Wednesday, October 31, 2012

It doesn't taste like a peach...

Saying you don't like apples because they don't taste like a peach is pretty silly sounding. You hear that and you immediately know "well, duh because it's an apple."  Neither an apple or a peach is bad.  They're just different.  They both do the same thing by providing you with nutrition and are on the sweet side of the scale.  They both have a skin that can be eaten or peeled.  They both have centers that aren't usually eaten.  Pretty simple right?

Saying "I don't like cantilever brakes because I like disc brakes", however, doesn't sound so silly.   Or, how about this one, "I don't like carbon frames because I like steel frames."  Pretty easy to understand.  The problem I have with statements like those is that they start off with a negative statement.  I don't like X because I like Y.  There's no logic there.  It's okay to not like X.  It's okay to not like Y.  But not liking X because you like Y is not logical.  Philosophy 1A.  A better logical argument would be, "I don't like cantilevers brakes (or steel frames) because disc brakes (or carbon frames) are the new generation and I embrace new technology." 

The bike industry and media play to the consumers desire for "new."  They want to make you think that that apple you are eating is a peach that you like so well.  It's what they do.  It's what they need to do to survive.  They need to sell new bikes.  However, when you already have that cantilever equipped steel cross bike, you aren't likely to buy another steel framed, cantilever equipped cross bike.  Nope.  The bike industry needs to figure out something new to sell you.  So, the steel cross frame becomes an aluminum cross frame and then when aluminum is stagnant, ta da!, carbon comes on the scene to save the day.  And discs are coming on the scene and that old steel, canti equipped cross bike is now really old.  At least, according to some folks.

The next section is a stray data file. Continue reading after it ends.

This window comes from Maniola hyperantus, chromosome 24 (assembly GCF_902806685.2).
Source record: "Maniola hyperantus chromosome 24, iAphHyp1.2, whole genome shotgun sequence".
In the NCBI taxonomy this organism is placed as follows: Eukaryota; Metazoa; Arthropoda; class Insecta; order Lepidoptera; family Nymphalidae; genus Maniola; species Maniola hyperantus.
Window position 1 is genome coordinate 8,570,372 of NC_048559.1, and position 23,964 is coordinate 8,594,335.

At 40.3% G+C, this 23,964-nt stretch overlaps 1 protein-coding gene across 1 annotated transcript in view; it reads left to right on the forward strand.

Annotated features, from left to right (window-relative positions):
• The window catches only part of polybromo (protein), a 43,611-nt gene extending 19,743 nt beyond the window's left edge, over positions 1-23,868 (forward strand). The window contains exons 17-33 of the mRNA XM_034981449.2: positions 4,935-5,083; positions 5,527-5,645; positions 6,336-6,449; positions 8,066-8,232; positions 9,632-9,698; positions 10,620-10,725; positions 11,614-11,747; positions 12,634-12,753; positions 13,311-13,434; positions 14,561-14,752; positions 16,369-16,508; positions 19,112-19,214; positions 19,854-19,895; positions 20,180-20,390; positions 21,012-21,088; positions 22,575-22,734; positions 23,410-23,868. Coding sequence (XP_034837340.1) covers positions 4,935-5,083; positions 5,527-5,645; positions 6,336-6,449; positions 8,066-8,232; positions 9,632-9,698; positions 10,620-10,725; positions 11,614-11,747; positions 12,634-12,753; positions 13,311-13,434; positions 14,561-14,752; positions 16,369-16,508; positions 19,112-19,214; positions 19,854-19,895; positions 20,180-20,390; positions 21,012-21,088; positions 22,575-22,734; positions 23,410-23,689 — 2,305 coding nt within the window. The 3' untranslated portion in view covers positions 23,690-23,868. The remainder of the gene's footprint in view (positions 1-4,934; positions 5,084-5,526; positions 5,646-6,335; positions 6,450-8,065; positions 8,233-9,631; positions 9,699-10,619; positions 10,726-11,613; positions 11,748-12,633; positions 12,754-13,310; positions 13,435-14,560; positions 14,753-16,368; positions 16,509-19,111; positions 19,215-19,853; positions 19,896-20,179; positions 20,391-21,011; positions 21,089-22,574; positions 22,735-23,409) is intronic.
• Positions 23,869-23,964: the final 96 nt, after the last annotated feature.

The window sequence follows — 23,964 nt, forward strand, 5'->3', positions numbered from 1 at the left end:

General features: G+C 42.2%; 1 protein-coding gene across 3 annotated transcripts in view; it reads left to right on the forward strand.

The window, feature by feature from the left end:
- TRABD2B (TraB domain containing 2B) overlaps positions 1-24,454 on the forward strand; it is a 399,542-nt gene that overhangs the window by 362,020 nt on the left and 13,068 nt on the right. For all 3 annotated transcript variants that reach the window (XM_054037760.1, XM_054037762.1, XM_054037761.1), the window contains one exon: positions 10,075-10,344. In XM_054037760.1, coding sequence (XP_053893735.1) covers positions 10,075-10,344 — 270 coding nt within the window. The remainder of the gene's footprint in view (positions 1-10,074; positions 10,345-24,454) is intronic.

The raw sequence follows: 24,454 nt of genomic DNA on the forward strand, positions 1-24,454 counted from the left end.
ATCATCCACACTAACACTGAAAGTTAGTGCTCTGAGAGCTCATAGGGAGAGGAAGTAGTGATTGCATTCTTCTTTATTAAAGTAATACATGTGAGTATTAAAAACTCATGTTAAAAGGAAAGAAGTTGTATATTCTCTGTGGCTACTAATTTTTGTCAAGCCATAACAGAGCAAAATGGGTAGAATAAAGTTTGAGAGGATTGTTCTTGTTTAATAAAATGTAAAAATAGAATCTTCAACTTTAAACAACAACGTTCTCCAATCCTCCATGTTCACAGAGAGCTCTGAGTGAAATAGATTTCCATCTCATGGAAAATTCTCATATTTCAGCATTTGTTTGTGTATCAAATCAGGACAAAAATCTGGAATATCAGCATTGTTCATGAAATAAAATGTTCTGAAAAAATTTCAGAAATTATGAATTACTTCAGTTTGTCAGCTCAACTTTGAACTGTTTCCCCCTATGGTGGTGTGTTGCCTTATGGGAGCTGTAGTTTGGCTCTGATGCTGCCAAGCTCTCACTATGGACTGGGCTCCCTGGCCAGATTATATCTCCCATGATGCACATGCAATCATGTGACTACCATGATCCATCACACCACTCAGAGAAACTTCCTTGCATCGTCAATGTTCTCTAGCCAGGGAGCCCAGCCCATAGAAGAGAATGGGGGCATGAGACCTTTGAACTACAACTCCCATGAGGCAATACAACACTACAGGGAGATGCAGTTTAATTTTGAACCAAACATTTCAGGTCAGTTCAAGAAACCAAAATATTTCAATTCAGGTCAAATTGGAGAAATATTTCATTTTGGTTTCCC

During the big bike boom of the early '70s, there was no new technology that lured customers to bikes.  Campagnolo Record parts remained virtually unchanged throughout the '70s and most of the '80s, yet folks were more than happy to hop on a new bike in 1984 that was essentially the same that could be bought in the late '60s.  What sold bikes (besides an oil shortage) was the fun of riding a bike.  Riding a bike is not about the latest and greatest and if that's what it is to you, come back to this in 10 years and I'll bet you're not riding any more.  Riding is about the joy of pedaling and feeling the pain in your legs climbing that mountain, the gasping for oxygen, the pain in your ass when you sit on that saddle for hours.  The fun is pushing yourself.  It's not easy.  It's not comfortable.  But when you get done with an exhausting ride and you're plotting your next ride while recovering from your current ride, you'll know what it's about.

When it comes down to it, I really don't care if you think cantilever brakes are dumb and that if it doesn't have disc brakes, then it's a deal breaker.  I'm okay with that.  Every bike out there is valid, even carbon frames.  Well, except for those tall bikes.  Those are stupid.

By the way, I don't care for peaches, but I do like apples. 


(What's playing:  R.E.M.  Until The Day Is Done)

7 comments:

Isolation Helmet said...

I totally agree. The best bike is the bike that gets ridden

Chris said...

Bikes are kind of like bacon or good coffee... it's hard to get enough, even if the new one if not much different than the last one... and it's always fun to try a new flavor... :D

Alex said...

The scenery + above + other factors depending on the day = :)

H.O.M.E. said...

When will the new monster cross frames arive?! I want to get my adventure mode on!

blackmountaincycles said...

The new cross frames should be on their way here within 2 weeks. Soon, soon.

Bike Hermit said...

What is the deal with the bike "industry"? It seems as if the focus is on selling newer, lighter high zoot bikes and gear to people who are already into it. It might make more sense to focus on getting more people to think about riding and using bikes. And pushing lighter, faster, latest and greatest is not going to do that.

blackmountaincycles said...

Hermit - "seems?" That's exactly what the case is. There is an overwhelming imbalance of image vs. reality. The image of bikes is all high-end racy, but the reality is the majority of bikes sold are to non-racers. However, the non-racer doesn't necessarily read or follow cycling magazines/web sites, therefore the advertising dollars to towards enticing the high end customer.